Another Asian Network presenter, Bobby Friction, made a similar argument in an interview broadcast on Channel 4 (video embedded to the right):
There are commercial Asian radio stations here in Britain, and they offer a very different service than what the BBC Asian Network does. Some of them are run along religious lines, focusing on religious groups. Some of them are run along nationalistic lines, with connections to the motherland. What we have with the BBC Asian Network is a secular, British Asian space, that all of us can operate in, whether that 's politics, documentary-making, or indeed music... If we're still going to spend the same amount of money [by breaking up the Asian Network into smaller, local, analog stations], why cancel the one, British Asian space -- national space -- that British Asians have? In fact, it's not just a British Asian thing, it's a British thing for everyone to listen to. [video]
Sunny Hundal, the editor of the online magazine Asians in Media (and a sometime critic of the Asian Network) agrees that the Asian Network provides "a vital media space" for British Asian perspectives:
The BBC still does appallingly bad in representing minorities (apart from on soaps) in doing ‘Asian stories’ outside narratives of terrorism and crime. The Asian Network has frequently brought stories to the rest of the media that its mainstream news journalists would be unlikely in covering....
Axing Asian Network would kill off vital media space for a lot of British Asian content and culture (documentaries, fusion music) that does not get represented on commercial alternatives. [link]
The proposal is now subject to a public consulation period until May 25, 2010, during which members of the public can provide feedback on the proposed cuts by completing an online survey. Already, an online campaign to save the BBC Asian Network has emerged, complete with a website, Facebook page and group, and Twitter hashtags. In an open letter to the BBC published in the Guardian last week, almost 100 prominent members of the British Asian community -- including Meera Syal, Sanjeev Bhaskar, Nina Wadia, Kulvinder Ghir, Gurinder Chadha, Asian Dub Foundation, Laila Rouass, Jay Sean, and M.I.A. -- have conveyed "profound shock" at the proposed closure of the station, urging the BBC to reconsider:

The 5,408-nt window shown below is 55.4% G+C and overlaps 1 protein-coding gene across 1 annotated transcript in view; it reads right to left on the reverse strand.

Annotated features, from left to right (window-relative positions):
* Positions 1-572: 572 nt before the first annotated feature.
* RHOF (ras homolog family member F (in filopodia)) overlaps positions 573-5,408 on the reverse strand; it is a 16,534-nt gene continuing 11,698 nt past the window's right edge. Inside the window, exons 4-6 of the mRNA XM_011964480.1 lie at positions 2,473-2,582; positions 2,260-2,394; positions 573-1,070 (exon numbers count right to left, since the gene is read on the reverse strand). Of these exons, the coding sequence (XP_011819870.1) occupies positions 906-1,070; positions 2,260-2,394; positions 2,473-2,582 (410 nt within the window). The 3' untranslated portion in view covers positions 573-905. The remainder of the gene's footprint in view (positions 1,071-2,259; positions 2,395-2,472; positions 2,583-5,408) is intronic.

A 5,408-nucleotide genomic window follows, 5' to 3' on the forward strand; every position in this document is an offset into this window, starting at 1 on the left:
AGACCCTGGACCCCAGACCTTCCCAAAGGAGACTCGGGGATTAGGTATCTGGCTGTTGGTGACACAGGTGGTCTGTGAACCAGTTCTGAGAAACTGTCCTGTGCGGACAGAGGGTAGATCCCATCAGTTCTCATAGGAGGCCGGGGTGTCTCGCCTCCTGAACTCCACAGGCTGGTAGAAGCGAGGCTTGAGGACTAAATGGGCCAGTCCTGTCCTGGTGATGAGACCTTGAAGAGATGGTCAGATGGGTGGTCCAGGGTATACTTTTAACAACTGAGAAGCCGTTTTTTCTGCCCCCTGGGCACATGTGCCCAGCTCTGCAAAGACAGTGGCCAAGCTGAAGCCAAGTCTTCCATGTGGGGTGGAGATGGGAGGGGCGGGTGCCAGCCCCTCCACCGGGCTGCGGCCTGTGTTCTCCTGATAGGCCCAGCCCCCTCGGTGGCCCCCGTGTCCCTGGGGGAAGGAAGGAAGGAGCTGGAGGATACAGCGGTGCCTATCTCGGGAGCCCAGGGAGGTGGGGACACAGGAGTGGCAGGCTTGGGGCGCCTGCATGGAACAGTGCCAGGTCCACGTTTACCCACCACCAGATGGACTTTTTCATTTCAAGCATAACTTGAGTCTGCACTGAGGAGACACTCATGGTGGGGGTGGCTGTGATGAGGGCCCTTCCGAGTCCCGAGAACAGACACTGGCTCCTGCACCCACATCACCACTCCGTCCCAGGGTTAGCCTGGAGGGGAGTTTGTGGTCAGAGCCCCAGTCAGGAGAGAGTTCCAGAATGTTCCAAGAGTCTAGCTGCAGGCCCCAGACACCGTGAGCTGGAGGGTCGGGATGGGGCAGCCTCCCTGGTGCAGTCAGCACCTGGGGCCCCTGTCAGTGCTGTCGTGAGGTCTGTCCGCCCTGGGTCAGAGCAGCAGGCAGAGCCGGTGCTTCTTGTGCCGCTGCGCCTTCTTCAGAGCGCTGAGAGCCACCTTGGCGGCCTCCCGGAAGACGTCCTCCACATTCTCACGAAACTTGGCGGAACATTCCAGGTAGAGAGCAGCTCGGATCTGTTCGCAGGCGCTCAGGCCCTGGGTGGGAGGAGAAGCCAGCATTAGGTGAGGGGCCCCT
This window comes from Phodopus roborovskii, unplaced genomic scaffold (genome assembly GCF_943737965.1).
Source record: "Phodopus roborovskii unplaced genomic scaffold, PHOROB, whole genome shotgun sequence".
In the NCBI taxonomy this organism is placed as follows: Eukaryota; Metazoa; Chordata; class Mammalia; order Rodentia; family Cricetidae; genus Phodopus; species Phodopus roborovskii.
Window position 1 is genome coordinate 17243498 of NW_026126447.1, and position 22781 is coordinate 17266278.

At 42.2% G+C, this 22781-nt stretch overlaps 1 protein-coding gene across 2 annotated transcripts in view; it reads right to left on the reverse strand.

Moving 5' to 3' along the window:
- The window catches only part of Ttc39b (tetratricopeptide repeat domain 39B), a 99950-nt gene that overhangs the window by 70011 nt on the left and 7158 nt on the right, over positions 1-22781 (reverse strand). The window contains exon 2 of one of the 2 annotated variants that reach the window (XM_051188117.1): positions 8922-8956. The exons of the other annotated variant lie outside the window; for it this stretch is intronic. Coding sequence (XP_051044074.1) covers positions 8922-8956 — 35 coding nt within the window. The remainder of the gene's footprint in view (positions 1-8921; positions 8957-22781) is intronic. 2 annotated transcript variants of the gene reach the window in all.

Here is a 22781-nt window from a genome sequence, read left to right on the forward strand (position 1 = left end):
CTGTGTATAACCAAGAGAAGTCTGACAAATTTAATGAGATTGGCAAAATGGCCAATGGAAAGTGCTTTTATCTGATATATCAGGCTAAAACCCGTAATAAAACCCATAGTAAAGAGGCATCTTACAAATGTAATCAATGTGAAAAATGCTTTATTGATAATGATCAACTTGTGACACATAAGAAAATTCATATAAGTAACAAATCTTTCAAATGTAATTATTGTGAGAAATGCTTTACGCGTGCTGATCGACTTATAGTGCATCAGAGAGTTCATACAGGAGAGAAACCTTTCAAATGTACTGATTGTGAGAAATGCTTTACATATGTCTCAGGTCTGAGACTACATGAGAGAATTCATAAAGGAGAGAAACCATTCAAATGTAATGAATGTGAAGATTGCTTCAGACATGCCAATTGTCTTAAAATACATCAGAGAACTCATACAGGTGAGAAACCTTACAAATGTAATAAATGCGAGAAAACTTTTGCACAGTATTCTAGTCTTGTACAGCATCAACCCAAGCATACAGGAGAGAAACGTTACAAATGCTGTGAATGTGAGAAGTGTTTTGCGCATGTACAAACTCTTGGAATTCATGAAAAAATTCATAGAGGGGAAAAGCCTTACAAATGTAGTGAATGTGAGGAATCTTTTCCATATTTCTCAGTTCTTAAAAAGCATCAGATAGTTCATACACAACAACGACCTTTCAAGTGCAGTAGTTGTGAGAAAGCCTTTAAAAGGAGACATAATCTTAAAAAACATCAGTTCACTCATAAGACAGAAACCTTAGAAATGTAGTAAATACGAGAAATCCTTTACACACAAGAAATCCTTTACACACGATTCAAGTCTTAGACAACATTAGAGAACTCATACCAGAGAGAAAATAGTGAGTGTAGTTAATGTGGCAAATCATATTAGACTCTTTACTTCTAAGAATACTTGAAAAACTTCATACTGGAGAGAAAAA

The BBC we have grown up with has always prided itself on celebrating diversity. In that respect, the Asian Network is a national platform for musicians, Asian culture in general, news, debate and documentaries. It provides a key platform for the national Asian community, and offers an outlet to British Asian talent, which is demonstrably underrepresented in the more mainstream BBC. This would all be tragically lost if these proposals are agreed.
We urge the BBC Trust to reconsider this proposal and stop the closure of a valued station which is greatly needed by your licence-fee-paying audience nationally, and not just in the five proposed smaller local areas, as suggested by the director general. Reducing broadcasts to just a few hours a day would be a retrograde step leaving us with only the commercial Asian stations. These stations will not and cannot deliver as comprehensive service as the BBC Asian Network. This is a vital part of what the BBC offers in the name of public service broadcasting. [link]
In addition, 55 members of Parliament have signed on to an early day motion objecting to the BBC's proposals.
What do you think? Share your thoughts about the proposed closure of the BBC Asian Network in the comments below.